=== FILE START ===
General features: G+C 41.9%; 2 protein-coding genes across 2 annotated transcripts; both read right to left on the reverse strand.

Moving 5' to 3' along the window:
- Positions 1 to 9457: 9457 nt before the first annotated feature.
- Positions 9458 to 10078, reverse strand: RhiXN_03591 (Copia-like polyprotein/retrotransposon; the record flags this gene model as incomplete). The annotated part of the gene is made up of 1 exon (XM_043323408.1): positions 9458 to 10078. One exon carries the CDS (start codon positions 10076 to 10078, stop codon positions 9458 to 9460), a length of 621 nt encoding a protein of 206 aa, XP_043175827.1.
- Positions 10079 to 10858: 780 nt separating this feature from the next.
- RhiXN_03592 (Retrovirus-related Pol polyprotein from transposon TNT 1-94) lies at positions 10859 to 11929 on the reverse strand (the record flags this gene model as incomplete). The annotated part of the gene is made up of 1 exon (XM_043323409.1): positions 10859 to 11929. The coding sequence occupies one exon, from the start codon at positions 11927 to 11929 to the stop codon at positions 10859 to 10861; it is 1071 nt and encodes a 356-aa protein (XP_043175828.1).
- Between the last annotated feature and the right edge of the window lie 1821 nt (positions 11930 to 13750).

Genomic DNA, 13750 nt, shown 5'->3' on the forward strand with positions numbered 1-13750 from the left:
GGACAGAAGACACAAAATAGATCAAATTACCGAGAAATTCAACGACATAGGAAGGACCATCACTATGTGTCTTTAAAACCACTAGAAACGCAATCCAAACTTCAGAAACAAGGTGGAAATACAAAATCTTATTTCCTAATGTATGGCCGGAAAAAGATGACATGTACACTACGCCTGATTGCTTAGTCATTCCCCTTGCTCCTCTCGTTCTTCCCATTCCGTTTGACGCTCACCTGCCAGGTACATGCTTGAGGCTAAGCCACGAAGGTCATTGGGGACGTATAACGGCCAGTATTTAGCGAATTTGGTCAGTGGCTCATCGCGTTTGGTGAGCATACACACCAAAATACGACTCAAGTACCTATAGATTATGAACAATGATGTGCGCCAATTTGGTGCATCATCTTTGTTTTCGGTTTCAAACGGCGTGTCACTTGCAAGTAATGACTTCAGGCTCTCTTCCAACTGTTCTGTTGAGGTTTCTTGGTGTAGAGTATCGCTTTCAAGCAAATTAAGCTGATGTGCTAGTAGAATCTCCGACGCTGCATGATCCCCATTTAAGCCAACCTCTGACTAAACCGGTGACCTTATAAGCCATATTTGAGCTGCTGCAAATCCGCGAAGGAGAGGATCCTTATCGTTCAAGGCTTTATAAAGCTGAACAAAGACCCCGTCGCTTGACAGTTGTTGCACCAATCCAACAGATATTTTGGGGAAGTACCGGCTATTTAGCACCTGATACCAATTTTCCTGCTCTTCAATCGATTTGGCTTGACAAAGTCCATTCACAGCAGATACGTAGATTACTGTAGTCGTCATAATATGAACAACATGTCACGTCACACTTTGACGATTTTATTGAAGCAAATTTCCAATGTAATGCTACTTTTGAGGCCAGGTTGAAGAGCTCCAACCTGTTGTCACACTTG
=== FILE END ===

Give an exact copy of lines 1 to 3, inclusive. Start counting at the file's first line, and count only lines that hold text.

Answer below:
General features: G+C 41.9%; 2 protein-coding genes across 2 annotated transcripts; both read right to left on the reverse strand.

Moving 5' to 3' along the window:
- Positions 1 to 9457: 9457 nt before the first annotated feature.